The country is witnessing a spate of gruesome killing of civilians and security personnel by the Maoists. Civil society organisations (CSOs) and activists are not only appalled but collectively condemn and mourn such violence. Every human life is equally valuable and its loss should not only be regretted but looked into with equal seriousness.
Home Minister P. Chidambaram, while expressing anger and lack of a sufficient mandate to take action against the Maoists has targeted civil society as being responsible. Questions thus arise: is civil society responsible for the Maoist violence? Do human rights activists justify human rights violations of security personnel? What role has CSOs and activists played in our society? And why are accusations being made against civil society?
The belief that civil society condones Maoist action is misplaced. In the first place, civil society like political society or society at large can’t be homogenised as one single group with the same opinion, vision and ideas. There are strong, distinct and contending beliefs among its groups and actors. These differences when openly discussed and debated often lead to divisions and splits among them.
Civil society groups do not condone Maoist violence but they look for reasons why it occurs; how to address its root causes and how it impacts children, women, men and society. Since civil society by its very nature works outside the government and engages with people and issues that the government has generally excluded, they have different insights to problems that ordinary people, especially the poor and excluded, face. So to blame them for ‘Maoist violence’ just because they point to root causes may divert from the real reasons why a force of thousands can’t handle this. Further, such accusations are harmful to the cause of democracy itself.
One reason why civil society is attacked when Maoist violence erupts is because much of civil society understands and includes many types of violence that occur in our society. While violence in conflict zones is most direct, dramatic and evokes mass sympathy, the other violence often goes unheard and unheeded.
One such ‘other’ violence is structural violence when people are systematically malnourished; starvation deaths are a common occurrence; lack of timely medical intervention routinely leads to death from curable diseases, problems and epidemics. This ‘other’ violence is ‘normalised’ but it is slow, large scale but covered in silence and almost acceptable to many.
By attacking civil society the conflict gets framed as a simple binary of ‘with us or against us’, which is not the case. The middle ground, which is actually the space necessary for any negotiation, is lost. This is moreover exactly how the Maoists would like it. Where everyone is either with them or against them.
Yet another reason why civil society is targeted is because several of them critique violence by the State especially when it uses force while other methods of negotiations are possible. For example, on May 15, the Orissa government used security forces to disperse peaceful protestors who had been blockading an entry point to the proposed Posco steel plant for the last four months. Instead of listening to the people who were going to lose their land and livelihood for little in return, the government used force against the protesters. When CSOs cite such instances, these are seen as irrelevant and opposed to development.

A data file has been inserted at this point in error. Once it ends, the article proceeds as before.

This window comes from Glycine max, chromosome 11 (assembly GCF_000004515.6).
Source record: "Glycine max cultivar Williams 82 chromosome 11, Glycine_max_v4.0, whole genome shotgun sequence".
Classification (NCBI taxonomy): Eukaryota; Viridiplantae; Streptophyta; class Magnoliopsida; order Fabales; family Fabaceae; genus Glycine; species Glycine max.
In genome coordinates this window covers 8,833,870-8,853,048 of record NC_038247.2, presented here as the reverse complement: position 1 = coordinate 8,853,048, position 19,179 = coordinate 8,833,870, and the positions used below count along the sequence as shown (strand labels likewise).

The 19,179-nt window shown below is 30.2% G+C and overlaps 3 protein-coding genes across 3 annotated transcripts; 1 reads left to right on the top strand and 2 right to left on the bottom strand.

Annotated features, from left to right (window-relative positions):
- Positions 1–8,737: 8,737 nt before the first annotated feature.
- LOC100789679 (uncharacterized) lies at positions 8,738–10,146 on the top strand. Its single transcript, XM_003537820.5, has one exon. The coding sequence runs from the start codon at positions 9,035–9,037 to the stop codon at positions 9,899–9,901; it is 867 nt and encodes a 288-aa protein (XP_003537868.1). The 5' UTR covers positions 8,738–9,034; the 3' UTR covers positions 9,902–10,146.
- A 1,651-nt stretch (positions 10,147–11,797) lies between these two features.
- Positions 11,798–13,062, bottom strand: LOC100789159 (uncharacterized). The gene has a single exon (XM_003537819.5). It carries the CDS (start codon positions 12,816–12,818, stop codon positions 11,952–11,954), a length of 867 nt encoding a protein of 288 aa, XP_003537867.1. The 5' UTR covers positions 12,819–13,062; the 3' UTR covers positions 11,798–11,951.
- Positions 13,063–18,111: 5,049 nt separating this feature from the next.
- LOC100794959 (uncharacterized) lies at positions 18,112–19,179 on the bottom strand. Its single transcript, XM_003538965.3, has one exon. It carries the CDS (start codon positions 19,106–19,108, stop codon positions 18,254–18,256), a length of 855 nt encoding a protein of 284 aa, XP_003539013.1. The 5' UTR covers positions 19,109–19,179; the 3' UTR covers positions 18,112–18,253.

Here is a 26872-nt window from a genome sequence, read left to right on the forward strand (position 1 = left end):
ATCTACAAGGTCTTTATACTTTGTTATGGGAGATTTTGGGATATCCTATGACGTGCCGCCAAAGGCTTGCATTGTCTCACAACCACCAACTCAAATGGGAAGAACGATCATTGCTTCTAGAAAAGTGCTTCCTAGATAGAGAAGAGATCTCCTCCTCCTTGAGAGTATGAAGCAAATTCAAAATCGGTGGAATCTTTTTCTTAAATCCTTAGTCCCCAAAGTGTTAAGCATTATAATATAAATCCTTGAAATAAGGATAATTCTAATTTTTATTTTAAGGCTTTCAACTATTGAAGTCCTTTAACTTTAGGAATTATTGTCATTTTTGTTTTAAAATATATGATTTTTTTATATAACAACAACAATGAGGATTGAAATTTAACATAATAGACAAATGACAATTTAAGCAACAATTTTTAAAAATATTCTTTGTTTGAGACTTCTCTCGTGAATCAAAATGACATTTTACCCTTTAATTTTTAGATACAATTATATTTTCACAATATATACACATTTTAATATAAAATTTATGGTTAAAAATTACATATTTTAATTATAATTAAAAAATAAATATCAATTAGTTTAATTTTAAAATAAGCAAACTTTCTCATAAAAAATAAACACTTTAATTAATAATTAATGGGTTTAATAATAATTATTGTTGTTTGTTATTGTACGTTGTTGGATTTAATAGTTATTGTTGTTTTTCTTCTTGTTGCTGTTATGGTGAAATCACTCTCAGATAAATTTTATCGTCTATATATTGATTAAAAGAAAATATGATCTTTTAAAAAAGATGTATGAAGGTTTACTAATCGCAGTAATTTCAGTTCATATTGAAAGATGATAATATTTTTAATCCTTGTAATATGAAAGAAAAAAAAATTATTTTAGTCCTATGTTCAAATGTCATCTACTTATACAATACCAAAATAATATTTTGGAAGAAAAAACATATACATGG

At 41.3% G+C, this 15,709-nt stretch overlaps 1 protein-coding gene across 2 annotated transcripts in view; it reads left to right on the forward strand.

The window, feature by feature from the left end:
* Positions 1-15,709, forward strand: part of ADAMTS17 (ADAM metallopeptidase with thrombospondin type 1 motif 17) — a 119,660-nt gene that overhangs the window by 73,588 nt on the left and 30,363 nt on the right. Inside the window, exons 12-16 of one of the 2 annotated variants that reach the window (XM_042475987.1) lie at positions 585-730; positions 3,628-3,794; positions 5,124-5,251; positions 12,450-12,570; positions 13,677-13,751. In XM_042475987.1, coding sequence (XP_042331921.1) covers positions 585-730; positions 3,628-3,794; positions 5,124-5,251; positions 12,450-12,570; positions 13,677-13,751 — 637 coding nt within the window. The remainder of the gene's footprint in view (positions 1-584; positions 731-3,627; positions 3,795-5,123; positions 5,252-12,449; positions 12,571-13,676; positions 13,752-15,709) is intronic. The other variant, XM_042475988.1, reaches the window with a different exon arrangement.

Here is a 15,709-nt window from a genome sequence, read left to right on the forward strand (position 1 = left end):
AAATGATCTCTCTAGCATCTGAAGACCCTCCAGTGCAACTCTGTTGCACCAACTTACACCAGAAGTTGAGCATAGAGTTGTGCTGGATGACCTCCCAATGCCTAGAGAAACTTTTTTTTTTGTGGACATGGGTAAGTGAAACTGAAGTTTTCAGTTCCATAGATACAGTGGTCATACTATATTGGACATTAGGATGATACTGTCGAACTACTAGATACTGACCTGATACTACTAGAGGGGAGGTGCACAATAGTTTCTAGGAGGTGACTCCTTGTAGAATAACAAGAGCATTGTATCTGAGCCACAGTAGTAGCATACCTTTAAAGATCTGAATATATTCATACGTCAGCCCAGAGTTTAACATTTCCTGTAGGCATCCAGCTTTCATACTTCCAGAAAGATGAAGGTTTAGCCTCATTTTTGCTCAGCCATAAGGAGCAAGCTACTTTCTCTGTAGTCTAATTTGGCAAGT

Civil society does not equate development to mean just growth. It criticises development where special economic zones and mines are handed over displacing thousands without offering a sustainable alternative. Civil society supports rights-based human development where people have get an alternative livelihood, where not just capital but labour benefits as well. They believe that investing in this kind of development preempts crises and conflicts. The Maoists say they are protecting the tribals and the forests from ruthless exploitation. So should civil society drop these causes just to distinguish themselves from the Maoists?
Civil society is made weak and ineffectual — or even non-existent — in authoritarian, militarist and non-democratic States. It’s a nucleus of independent political activity that is crucial in countering the tyranny of the State. So when a State wants to clamp down, it attacks civil society first and the rest is easy.
Political theorists have shown on the basis of repeated historical experience that civil society plays a critical role in giving legitimacy to the State and also gives rise to movements that de-legitimise the state. State policies and laws generally are effective only when they are endorsed and accepted. A well-developed civil society can protect the State from economic and political crisis. So not only citizens but also politicians who are committed to democracy should have a vested interest in strengthening and maintaining well founded civil societies.